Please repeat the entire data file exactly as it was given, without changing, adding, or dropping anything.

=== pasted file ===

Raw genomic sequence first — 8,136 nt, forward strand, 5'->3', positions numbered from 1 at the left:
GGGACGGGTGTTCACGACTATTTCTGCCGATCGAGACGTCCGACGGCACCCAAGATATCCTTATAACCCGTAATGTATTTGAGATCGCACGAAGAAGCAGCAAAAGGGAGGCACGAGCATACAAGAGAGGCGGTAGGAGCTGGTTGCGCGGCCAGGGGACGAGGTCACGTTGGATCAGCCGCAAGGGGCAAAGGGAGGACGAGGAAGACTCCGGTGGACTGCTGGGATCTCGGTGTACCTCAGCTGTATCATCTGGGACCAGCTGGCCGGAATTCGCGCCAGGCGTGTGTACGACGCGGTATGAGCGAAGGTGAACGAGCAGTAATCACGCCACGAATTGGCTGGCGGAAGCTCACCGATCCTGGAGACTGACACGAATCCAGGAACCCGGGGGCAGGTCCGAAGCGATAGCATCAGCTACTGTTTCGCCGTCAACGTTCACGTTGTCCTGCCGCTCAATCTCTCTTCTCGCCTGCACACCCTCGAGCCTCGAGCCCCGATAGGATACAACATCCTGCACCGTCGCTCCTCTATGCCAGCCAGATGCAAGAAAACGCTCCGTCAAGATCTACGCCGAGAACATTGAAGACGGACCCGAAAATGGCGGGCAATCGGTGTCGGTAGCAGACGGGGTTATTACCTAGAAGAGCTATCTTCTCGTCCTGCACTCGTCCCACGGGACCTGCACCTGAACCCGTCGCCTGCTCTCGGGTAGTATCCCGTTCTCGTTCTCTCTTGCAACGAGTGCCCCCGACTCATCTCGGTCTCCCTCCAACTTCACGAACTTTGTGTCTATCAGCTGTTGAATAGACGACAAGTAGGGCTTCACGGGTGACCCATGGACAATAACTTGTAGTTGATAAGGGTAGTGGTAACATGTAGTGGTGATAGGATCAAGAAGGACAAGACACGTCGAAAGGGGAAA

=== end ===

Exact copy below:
Raw genomic sequence first — 8,136 nt, forward strand, 5'->3', positions numbered from 1 at the left:
GGGACGGGTGTTCACGACTATTTCTGCCGATCGAGACGTCCGACGGCACCCAAGATATCCTTATAACCCGTAATGTATTTGAGATCGCACGAAGAAGCAGCAAAAGGGAGGCACGAGCATACAAGAGAGGCGGTAGGAGCTGGTTGCGCGGCCAGGGGACGAGGTCACGTTGGATCAGCCGCAAGGGGCAAAGGGAGGACGAGGAAGACTCCGGTGGACTGCTGGGATCTCGGTGTACCTCAGCTGTATCATCTGGGACCAGCTGGCCGGAATTCGCGCCAGGCGTGTGTACGACGCGGTATGAGCGAAGGTGAACGAGCAGTAATCACGCCACGAATTGGCTGGCGGAAGCTCACCGATCCTGGAGACTGACACGAATCCAGGAACCCGGGGGCAGGTCCGAAGCGATAGCATCAGCTACTGTTTCGCCGTCAACGTTCACGTTGTCCTGCCGCTCAATCTCTCTTCTCGCCTGCACACCCTCGAGCCTCGAGCCCCGATAGGATACAACATCCTGCACCGTCGCTCCTCTATGCCAGCCAGATGCAAGAAAACGCTCCGTCAAGATCTACGCCGAGAACATTGAAGACGGACCCGAAAATGGCGGGCAATCGGTGTCGGTAGCAGACGGGGTTATTACCTAGAAGAGCTATCTTCTCGTCCTGCACTCGTCCCACGGGACCTGCACCTGAACCCGTCGCCTGCTCTCGGGTAGTATCCCGTTCTCGTTCTCTCTTGCAACGAGTGCCCCCGACTCATCTCGGTCTCCCTCCAACTTCACGAACTTTGTGTCTATCAGCTGTTGAATAGACGACAAGTAGGGCTTCACGGGTGACCCATGGACAATAACTTGTAGTTGATAAGGGTAGTGGTAACATGTAGTGGTGATAGGATCAAGAAGGACAAGACACGTCGAAAGGGGAAA